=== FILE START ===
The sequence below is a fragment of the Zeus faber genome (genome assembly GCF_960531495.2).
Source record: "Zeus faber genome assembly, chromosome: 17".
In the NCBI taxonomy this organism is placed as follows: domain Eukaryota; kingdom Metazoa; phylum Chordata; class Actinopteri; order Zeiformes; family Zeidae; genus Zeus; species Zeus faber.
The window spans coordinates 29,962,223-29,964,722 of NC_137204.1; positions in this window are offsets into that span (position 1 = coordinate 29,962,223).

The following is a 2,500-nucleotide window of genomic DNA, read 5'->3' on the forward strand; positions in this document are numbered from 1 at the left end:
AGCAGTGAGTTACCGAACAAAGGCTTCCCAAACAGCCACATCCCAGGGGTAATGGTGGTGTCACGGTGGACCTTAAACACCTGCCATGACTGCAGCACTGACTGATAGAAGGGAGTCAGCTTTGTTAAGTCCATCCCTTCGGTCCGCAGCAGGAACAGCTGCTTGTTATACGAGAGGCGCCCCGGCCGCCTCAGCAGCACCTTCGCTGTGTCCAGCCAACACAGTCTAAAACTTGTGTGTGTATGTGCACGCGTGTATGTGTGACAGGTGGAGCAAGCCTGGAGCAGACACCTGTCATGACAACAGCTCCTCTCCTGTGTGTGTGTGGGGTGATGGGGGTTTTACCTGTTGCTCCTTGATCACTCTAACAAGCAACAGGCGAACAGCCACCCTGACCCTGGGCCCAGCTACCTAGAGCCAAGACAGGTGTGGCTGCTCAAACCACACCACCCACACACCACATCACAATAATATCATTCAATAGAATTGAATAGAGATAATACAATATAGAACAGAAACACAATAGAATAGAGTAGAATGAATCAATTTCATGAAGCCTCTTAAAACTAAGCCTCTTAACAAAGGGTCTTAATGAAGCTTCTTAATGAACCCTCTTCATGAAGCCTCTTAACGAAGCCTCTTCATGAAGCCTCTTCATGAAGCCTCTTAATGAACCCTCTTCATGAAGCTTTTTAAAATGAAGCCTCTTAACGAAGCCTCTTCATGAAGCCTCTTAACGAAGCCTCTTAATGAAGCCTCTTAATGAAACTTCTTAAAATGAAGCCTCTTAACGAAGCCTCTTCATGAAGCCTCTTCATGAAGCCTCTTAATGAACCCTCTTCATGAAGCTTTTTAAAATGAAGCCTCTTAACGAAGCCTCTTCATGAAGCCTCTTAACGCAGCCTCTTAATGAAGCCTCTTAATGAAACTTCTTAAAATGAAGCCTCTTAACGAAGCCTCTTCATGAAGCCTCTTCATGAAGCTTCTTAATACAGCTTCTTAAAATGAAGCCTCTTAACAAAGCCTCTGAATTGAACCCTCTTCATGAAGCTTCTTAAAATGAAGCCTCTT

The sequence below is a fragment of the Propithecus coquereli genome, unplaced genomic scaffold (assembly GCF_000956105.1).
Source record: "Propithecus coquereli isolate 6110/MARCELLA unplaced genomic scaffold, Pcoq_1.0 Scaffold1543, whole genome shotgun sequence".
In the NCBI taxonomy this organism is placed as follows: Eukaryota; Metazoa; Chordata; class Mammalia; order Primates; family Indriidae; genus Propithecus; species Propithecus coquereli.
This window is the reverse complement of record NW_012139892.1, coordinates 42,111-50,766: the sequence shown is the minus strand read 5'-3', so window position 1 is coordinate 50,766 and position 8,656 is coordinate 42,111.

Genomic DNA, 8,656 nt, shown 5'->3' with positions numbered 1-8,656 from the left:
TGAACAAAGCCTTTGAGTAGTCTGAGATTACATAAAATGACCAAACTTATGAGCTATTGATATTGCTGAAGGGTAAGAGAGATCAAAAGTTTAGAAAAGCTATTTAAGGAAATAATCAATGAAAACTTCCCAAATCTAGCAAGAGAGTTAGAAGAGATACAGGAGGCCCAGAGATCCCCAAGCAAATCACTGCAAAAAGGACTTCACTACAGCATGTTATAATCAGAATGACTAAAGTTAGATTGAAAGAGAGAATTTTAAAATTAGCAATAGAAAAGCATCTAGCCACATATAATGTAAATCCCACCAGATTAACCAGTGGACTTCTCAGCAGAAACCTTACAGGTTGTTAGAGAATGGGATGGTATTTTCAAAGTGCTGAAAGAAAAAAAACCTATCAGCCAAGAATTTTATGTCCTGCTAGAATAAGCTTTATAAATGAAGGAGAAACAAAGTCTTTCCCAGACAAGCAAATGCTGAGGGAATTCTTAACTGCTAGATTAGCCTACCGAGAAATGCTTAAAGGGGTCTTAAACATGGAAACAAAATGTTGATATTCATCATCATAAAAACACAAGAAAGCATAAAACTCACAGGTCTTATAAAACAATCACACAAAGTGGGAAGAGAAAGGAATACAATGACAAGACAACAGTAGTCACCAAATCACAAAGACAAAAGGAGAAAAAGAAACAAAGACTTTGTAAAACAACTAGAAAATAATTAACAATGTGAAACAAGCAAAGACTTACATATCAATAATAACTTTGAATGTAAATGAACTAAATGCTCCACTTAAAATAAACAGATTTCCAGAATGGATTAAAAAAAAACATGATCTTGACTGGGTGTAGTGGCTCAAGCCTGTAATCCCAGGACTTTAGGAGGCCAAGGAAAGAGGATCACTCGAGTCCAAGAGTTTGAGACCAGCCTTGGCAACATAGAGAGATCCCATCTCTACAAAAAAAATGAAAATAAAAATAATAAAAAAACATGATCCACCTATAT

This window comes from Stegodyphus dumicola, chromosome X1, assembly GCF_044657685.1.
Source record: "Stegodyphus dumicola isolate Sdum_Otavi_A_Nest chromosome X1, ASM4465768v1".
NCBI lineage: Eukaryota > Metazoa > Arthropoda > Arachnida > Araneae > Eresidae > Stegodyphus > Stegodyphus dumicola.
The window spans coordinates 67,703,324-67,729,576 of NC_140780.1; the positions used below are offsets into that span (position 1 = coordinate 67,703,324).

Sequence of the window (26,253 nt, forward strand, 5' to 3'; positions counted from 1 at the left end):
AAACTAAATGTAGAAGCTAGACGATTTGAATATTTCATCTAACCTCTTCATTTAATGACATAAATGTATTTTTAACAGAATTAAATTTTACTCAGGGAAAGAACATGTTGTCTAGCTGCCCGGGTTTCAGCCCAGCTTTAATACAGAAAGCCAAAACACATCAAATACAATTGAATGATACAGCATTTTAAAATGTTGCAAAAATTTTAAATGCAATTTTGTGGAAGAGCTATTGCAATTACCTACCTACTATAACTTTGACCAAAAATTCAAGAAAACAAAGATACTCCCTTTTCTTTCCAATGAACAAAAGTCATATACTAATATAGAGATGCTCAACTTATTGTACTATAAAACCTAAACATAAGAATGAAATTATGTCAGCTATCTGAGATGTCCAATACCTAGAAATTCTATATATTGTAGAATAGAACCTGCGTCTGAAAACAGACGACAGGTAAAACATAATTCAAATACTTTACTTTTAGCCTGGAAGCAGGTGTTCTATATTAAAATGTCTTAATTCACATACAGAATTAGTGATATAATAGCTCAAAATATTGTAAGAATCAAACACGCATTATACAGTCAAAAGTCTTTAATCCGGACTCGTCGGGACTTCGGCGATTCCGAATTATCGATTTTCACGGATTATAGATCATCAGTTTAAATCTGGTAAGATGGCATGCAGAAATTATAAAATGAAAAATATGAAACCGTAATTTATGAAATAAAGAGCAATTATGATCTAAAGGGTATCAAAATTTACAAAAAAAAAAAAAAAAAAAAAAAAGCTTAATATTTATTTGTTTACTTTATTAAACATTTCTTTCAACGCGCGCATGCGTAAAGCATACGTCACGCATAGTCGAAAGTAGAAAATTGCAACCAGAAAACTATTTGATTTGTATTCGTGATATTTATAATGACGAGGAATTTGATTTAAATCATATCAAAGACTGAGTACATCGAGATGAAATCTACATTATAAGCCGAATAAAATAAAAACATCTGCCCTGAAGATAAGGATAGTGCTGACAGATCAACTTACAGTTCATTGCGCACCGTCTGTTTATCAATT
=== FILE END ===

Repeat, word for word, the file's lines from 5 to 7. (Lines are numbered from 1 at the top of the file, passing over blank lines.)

The following is a 2,500-nucleotide window of genomic DNA, read 5'->3' on the forward strand; positions in this document are numbered from 1 at the left end:
AGCAGTGAGTTACCGAACAAAGGCTTCCCAAACAGCCACATCCCAGGGGTAATGGTGGTGTCACGGTGGACCTTAAACACCTGCCATGACTGCAGCACTGACTGATAGAAGGGAGTCAGCTTTGTTAAGTCCATCCCTTCGGTCCGCAGCAGGAACAGCTGCTTGTTATACGAGAGGCGCCCCGGCCGCCTCAGCAGCACCTTCGCTGTGTCCAGCCAACACAGTCTAAAACTTGTGTGTGTATGTGCACGCGTGTATGTGTGACAGGTGGAGCAAGCCTGGAGCAGACACCTGTCATGACAACAGCTCCTCTCCTGTGTGTGTGTGGGGTGATGGGGGTTTTACCTGTTGCTCCTTGATCACTCTAACAAGCAACAGGCGAACAGCCACCCTGACCCTGGGCCCAGCTACCTAGAGCCAAGACAGGTGTGGCTGCTCAAACCACACCACCCACACACCACATCACAATAATATCATTCAATAGAATTGAATAGAGATAATACAATATAGAACAGAAACACAATAGAATAGAGTAGAATGAATCAATTTCATGAAGCCTCTTAAAACTAAGCCTCTTAACAAAGGGTCTTAATGAAGCTTCTTAATGAACCCTCTTCATGAAGCCTCTTAACGAAGCCTCTTCATGAAGCCTCTTCATGAAGCCTCTTAATGAACCCTCTTCATGAAGCTTTTTAAAATGAAGCCTCTTAACGAAGCCTCTTCATGAAGCCTCTTAACGAAGCCTCTTAATGAAGCCTCTTAATGAAACTTCTTAAAATGAAGCCTCTTAACGAAGCCTCTTCATGAAGCCTCTTCATGAAGCCTCTTAATGAACCCTCTTCATGAAGCTTTTTAAAATGAAGCCTCTTAACGAAGCCTCTTCATGAAGCCTCTTAACGCAGCCTCTTAATGAAGCCTCTTAATGAAACTTCTTAAAATGAAGCCTCTTAACGAAGCCTCTTCATGAAGCCTCTTCATGAAGCTTCTTAATACAGCTTCTTAAAATGAAGCCTCTTAACAAAGCCTCTGAATTGAACCCTCTTCATGAAGCTTCTTAAAATGAAGCCTCTT

The sequence below is a fragment of the Propithecus coquereli genome, unplaced genomic scaffold (assembly GCF_000956105.1).